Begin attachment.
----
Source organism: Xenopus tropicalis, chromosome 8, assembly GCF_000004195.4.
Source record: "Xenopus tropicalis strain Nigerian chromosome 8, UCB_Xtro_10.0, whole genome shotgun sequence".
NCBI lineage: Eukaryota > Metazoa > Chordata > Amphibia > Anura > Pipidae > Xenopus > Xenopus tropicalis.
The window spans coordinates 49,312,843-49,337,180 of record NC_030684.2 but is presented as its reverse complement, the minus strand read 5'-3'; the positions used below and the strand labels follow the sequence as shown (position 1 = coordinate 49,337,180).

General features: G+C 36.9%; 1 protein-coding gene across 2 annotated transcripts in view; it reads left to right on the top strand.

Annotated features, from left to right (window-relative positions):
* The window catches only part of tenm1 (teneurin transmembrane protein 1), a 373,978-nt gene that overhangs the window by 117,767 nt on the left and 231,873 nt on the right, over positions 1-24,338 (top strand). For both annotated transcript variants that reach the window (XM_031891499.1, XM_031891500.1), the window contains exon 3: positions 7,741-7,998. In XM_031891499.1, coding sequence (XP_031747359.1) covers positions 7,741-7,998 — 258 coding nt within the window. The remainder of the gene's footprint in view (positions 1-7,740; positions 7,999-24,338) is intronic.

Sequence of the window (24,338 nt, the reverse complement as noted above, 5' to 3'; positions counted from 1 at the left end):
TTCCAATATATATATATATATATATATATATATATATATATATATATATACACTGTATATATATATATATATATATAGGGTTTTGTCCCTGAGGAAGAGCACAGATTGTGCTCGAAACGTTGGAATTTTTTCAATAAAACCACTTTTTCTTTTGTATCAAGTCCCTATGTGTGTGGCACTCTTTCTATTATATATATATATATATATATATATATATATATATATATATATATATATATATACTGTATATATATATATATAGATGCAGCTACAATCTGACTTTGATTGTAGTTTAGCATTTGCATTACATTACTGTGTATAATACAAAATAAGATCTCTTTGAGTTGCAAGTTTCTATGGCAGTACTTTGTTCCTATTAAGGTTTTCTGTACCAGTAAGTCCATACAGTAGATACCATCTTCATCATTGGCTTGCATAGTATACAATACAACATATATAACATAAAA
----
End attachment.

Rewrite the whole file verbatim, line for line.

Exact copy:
Source organism: Xenopus tropicalis, chromosome 8, assembly GCF_000004195.4.
Source record: "Xenopus tropicalis strain Nigerian chromosome 8, UCB_Xtro_10.0, whole genome shotgun sequence".
NCBI lineage: Eukaryota > Metazoa > Chordata > Amphibia > Anura > Pipidae > Xenopus > Xenopus tropicalis.
The window spans coordinates 49,312,843-49,337,180 of record NC_030684.2 but is presented as its reverse complement, the minus strand read 5'-3'; the positions used below and the strand labels follow the sequence as shown (position 1 = coordinate 49,337,180).

General features: G+C 36.9%; 1 protein-coding gene across 2 annotated transcripts in view; it reads left to right on the top strand.

Annotated features, from left to right (window-relative positions):
* The window catches only part of tenm1 (teneurin transmembrane protein 1), a 373,978-nt gene that overhangs the window by 117,767 nt on the left and 231,873 nt on the right, over positions 1-24,338 (top strand). For both annotated transcript variants that reach the window (XM_031891499.1, XM_031891500.1), the window contains exon 3: positions 7,741-7,998. In XM_031891499.1, coding sequence (XP_031747359.1) covers positions 7,741-7,998 — 258 coding nt within the window. The remainder of the gene's footprint in view (positions 1-7,740; positions 7,999-24,338) is intronic.

Sequence of the window (24,338 nt, the reverse complement as noted above, 5' to 3'; positions counted from 1 at the left end):
TTCCAATATATATATATATATATATATATATATATATATATATATATATACACTGTATATATATATATATATATATAGGGTTTTGTCCCTGAGGAAGAGCACAGATTGTGCTCGAAACGTTGGAATTTTTTCAATAAAACCACTTTTTCTTTTGTATCAAGTCCCTATGTGTGTGGCACTCTTTCTATTATATATATATATATATATATATATATATATATATATATATATATATATATATACTGTATATATATATATATAGATGCAGCTACAATCTGACTTTGATTGTAGTTTAGCATTTGCATTACATTACTGTGTATAATACAAAATAAGATCTCTTTGAGTTGCAAGTTTCTATGGCAGTACTTTGTTCCTATTAAGGTTTTCTGTACCAGTAAGTCCATACAGTAGATACCATCTTCATCATTGGCTTGCATAGTATACAATACAACATATATAACATAAAA